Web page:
On the Evolution of Mental Models

Our mind is the primary way in which we understand the world, but it has many limitations. The world is a big place and our minds are small, so generally the best we can do is create simplified theories that roughly match up with one of more aspects of reality. But any theory or model you create will fall short of reality given enough scrutiny. Rather than reach some absolute truth with our models, the best we can hope for is some sufficiently useful approximation to help us form a clearer picture of the world.

For example, throughout history people have continually been updating their mental models of the their position in the universe. To an illiterate pre-scientific hunter-gather, a reasonable model might have been that they live on a flat surface that extends outward infinitely in every direction. The Earth was the biggest object familiar to these early humans, therefore it must have been the biggest object in the universe. This might have been the dominant mental model until some clever person noticed that the sun as well as the stars in the night sky appear to rotate around the Earth. This might have led them to conclude that our planet is actually a sphere in the center of the universe. Then someone noticed that certain stars in the night sky, the planets, followed irregular orbits that were out of sync with the other stars. An initial mental model might have invoked some god or mysterious force to explain the strange movement, but eventually people created elaborate theories that described the paths of these irregular "stars" with respect to Earth with pinpoint accuracy. These complex theories, however, eventually fell apart, because someone realized that they would be much simpler if we just assumed that the sun was the center of the universe. This created a new framework within which the older theories could be subsumed and simplified. This paradigm shift was the basis of modern cosmology, and it allowed humans to create a more general discription of the universe at large. I could continue this story, but the point is that humans have always strived to create better models of our world. This is an on-going process, and even though it might seem like we live in a world where pretty much everything is understood, we still have a long way to go.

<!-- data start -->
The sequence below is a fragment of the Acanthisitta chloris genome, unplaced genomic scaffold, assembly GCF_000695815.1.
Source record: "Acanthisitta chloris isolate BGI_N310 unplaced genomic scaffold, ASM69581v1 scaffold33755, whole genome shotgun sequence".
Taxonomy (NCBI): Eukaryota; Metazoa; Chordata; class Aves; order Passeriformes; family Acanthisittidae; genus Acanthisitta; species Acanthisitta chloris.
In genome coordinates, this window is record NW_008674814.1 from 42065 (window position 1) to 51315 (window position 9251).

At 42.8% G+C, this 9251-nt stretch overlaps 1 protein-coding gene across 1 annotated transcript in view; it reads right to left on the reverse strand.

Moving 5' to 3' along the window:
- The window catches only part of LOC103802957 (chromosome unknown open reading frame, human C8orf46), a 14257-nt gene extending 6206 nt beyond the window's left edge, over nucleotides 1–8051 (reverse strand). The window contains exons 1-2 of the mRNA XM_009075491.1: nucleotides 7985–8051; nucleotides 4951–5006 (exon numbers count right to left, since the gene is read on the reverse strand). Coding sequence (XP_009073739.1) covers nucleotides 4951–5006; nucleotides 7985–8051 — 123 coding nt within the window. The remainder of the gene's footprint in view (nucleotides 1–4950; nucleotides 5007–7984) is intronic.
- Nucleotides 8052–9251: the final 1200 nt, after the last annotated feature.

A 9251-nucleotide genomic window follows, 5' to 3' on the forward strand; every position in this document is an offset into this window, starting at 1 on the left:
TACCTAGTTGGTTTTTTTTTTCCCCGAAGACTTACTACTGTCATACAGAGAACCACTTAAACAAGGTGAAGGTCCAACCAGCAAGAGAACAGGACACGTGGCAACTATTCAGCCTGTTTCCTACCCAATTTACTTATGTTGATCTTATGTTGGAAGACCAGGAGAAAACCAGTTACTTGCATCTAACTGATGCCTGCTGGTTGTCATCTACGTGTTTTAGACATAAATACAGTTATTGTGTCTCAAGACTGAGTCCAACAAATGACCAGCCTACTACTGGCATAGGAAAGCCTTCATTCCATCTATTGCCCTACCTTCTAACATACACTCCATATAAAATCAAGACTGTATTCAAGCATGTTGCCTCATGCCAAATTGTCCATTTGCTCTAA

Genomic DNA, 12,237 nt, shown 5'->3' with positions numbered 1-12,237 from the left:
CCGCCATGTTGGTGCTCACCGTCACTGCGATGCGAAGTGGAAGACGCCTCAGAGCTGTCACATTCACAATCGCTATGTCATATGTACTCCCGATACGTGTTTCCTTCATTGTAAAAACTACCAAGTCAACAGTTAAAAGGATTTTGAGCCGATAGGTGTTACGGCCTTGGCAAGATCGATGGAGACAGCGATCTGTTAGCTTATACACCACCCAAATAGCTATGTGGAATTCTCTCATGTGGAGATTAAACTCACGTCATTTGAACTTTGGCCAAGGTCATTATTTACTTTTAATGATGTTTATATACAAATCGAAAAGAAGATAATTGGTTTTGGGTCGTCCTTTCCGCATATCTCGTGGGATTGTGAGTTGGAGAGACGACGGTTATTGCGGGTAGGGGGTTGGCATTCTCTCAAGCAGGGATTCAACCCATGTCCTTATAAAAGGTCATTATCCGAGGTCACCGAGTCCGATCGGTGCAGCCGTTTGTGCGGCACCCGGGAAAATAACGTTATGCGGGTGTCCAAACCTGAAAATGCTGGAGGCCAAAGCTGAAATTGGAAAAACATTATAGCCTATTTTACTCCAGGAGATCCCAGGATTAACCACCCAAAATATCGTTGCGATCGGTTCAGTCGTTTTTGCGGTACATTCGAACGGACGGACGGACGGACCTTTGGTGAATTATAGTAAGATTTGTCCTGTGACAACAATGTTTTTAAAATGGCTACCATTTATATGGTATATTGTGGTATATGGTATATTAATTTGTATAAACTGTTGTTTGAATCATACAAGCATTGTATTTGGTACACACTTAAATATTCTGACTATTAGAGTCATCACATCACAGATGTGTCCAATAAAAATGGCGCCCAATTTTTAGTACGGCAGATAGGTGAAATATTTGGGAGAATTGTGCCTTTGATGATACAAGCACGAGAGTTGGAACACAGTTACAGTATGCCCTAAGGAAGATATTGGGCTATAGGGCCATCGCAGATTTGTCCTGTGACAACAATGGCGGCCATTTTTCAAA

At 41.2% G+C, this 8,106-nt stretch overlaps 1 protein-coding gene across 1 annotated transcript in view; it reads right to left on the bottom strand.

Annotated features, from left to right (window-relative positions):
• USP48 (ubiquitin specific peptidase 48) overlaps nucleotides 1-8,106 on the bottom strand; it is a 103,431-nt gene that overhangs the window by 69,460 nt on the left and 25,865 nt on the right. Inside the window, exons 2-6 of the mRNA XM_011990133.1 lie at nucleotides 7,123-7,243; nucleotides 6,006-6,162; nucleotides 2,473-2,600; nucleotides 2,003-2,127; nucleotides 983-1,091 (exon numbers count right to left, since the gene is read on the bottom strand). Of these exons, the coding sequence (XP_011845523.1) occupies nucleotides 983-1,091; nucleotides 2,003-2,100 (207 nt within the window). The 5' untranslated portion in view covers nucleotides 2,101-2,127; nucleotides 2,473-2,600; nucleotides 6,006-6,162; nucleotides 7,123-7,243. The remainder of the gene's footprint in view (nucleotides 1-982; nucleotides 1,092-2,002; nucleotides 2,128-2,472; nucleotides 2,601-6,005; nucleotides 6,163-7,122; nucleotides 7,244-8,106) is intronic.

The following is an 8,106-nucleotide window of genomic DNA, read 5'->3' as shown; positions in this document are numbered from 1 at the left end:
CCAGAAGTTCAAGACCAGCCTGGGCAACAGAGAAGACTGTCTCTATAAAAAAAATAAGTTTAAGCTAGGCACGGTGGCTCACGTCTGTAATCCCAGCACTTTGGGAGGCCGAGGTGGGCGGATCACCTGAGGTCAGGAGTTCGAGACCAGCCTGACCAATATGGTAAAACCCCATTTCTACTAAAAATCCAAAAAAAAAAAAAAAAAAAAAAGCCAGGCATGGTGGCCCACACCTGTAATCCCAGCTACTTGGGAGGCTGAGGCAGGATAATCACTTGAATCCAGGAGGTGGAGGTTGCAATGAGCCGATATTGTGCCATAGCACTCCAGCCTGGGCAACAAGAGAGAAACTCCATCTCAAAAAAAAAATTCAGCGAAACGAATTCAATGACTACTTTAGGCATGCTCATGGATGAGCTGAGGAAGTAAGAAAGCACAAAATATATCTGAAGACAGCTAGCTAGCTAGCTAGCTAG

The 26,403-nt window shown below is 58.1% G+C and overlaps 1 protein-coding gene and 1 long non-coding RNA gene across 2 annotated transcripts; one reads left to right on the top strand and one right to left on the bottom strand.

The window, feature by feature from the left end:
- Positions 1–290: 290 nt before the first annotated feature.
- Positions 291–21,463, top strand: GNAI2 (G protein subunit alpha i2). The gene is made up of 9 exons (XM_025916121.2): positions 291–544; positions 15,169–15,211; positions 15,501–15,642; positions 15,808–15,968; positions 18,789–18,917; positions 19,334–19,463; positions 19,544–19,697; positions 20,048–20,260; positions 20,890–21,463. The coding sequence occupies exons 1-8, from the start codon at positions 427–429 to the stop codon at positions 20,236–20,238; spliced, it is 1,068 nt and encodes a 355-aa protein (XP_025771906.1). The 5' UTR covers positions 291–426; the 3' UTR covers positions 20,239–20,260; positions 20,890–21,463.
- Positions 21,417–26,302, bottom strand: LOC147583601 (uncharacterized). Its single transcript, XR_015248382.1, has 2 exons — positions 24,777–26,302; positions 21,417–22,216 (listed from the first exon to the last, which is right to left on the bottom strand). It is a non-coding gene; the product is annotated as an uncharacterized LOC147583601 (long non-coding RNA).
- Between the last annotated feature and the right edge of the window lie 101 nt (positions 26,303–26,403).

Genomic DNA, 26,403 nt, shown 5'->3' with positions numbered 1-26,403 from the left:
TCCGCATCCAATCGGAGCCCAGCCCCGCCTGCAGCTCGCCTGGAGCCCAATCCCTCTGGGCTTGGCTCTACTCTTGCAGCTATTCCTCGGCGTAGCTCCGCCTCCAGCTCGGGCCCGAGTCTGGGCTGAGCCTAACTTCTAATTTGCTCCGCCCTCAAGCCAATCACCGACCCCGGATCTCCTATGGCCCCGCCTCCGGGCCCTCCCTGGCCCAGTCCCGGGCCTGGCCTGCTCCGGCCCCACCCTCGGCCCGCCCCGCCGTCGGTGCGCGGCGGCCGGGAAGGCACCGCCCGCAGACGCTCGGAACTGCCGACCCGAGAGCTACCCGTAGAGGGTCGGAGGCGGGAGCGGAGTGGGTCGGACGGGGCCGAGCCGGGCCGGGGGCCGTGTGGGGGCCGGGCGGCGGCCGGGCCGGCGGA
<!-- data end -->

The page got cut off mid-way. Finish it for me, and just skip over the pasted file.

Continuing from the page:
Knowing all this, the central question in science becomes: what makes a good theory? Generally we can judge a theory by how useful it is, whether that be in terms of how easy it is to understand, or how it accurately explains the complex in terms of the simple, or how well it matches up with experimental data. The most powerful models are the ones that convey the largest amount of information in the fewest words possible. Our theories might not always be right, but they can still be useful if they provide sufficient explanatory power.

When Darwin proposed his famous theory of natural selection, he was presenting a model of the world that compressed his twenty years of experience as a naturalist into a few simple arguments. His model was specifically about how species change over time due to competition for resources with other species. Animals deemed "fitter" were able to pass on more copies of their DNA to the next generation, hence the phrase "survival of the fittest". He called this process natural selection, and its tenets were brought under the umbrella of what today is called the theory of evolution.

Though Darwin's theory was simple, it provided a powerful explanation for the endlessly complex patterns we see in the natural world. It rediscovered a world which was previously understood mostly through folk wisdom and superstition, and allowed biologists to see that world through a clearer and more objective lens. The beauty of the theory was in its elegance--its ability to explain a huge and complex part of our world in a few short sentences.

Today evolution has been extensively studied under the light of genetic research, but its principles have remained unchanged. It seems to me, however, that there is growing evidence that the biological evolution is not merely a description of what happens in biology, but a subset of a larger universal pattern. Specifically, I think it describes a general principle of how the physical universe changes from one moment to the next.

For example, every gene in an organism will either help or harm that organism in terms of its ability pass on its genes to the next generation. A gene that causes a plant's leaves to turn toward the sun will probably survive longer than a gene that caused the leaves to turn away. We can describe the success of these genes in terms of fitness functions, which simply measure how well or poorly a gene will affect an organism's reproductive success. Because the success or failure of an organism also depends on its environment, the environment provides a fitness landscape within which that gene will either succeed or fail.

Lets says there are two variants of a gene, Gene_1 and Gene_2, and F(Gene_1) > F(Gene_2) for a given environment. This indicates that P(Gene1Survives) > P(Gene2Survives). Given enough time, assumed a fixed environment, Gene_2 would eventually disappear from the gene pool due to competition from Gene_1.

For the sake of illustration, we can formulate the probability that a gene survives to a given time in terms of a basic law of probability:

P(GeneSurvives_n) = \prod\limits_{i=1}^n P(GeneSurvives_i)